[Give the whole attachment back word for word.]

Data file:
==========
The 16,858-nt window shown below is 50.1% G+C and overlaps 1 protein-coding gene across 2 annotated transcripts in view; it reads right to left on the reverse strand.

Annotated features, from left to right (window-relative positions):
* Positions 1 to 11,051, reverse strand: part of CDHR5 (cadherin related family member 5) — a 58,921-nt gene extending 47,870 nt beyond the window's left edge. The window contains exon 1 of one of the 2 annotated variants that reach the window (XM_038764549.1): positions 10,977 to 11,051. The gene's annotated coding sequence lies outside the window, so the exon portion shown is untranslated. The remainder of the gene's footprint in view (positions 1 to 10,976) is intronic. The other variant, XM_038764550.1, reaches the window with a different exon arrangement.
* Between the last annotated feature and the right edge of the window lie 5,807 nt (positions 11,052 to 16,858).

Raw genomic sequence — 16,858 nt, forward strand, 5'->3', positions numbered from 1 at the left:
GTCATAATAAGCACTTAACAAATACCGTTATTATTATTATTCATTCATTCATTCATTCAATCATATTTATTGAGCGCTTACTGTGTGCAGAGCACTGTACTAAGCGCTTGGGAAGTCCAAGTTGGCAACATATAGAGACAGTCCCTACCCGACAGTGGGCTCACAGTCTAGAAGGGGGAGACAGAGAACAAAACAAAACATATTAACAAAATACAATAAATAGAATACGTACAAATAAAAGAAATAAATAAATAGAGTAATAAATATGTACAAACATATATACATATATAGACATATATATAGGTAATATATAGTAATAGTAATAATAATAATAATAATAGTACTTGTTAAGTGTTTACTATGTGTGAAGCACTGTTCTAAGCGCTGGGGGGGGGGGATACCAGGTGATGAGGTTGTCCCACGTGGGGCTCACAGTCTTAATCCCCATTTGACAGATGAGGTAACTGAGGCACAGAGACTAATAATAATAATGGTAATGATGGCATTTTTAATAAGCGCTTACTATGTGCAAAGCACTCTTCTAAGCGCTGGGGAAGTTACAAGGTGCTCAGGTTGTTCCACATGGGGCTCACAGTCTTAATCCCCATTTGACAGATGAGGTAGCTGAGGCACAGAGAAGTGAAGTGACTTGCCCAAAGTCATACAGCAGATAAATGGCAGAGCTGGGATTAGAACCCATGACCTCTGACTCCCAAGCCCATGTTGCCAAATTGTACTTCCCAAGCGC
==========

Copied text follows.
The 16,858-nt window shown below is 50.1% G+C and overlaps 1 protein-coding gene across 2 annotated transcripts in view; it reads right to left on the reverse strand.

Annotated features, from left to right (window-relative positions):
* Positions 1 to 11,051, reverse strand: part of CDHR5 (cadherin related family member 5) — a 58,921-nt gene extending 47,870 nt beyond the window's left edge. The window contains exon 1 of one of the 2 annotated variants that reach the window (XM_038764549.1): positions 10,977 to 11,051. The gene's annotated coding sequence lies outside the window, so the exon portion shown is untranslated. The remainder of the gene's footprint in view (positions 1 to 10,976) is intronic. The other variant, XM_038764550.1, reaches the window with a different exon arrangement.
* Between the last annotated feature and the right edge of the window lie 5,807 nt (positions 11,052 to 16,858).

Raw genomic sequence — 16,858 nt, forward strand, 5'->3', positions numbered from 1 at the left:
GTCATAATAAGCACTTAACAAATACCGTTATTATTATTATTCATTCATTCATTCATTCAATCATATTTATTGAGCGCTTACTGTGTGCAGAGCACTGTACTAAGCGCTTGGGAAGTCCAAGTTGGCAACATATAGAGACAGTCCCTACCCGACAGTGGGCTCACAGTCTAGAAGGGGGAGACAGAGAACAAAACAAAACATATTAACAAAATACAATAAATAGAATACGTACAAATAAAAGAAATAAATAAATAGAGTAATAAATATGTACAAACATATATACATATATAGACATATATATAGGTAATATATAGTAATAGTAATAATAATAATAATAATAGTACTTGTTAAGTGTTTACTATGTGTGAAGCACTGTTCTAAGCGCTGGGGGGGGGGGATACCAGGTGATGAGGTTGTCCCACGTGGGGCTCACAGTCTTAATCCCCATTTGACAGATGAGGTAACTGAGGCACAGAGACTAATAATAATAATGGTAATGATGGCATTTTTAATAAGCGCTTACTATGTGCAAAGCACTCTTCTAAGCGCTGGGGAAGTTACAAGGTGCTCAGGTTGTTCCACATGGGGCTCACAGTCTTAATCCCCATTTGACAGATGAGGTAGCTGAGGCACAGAGAAGTGAAGTGACTTGCCCAAAGTCATACAGCAGATAAATGGCAGAGCTGGGATTAGAACCCATGACCTCTGACTCCCAAGCCCATGTTGCCAAATTGTACTTCCCAAGCGC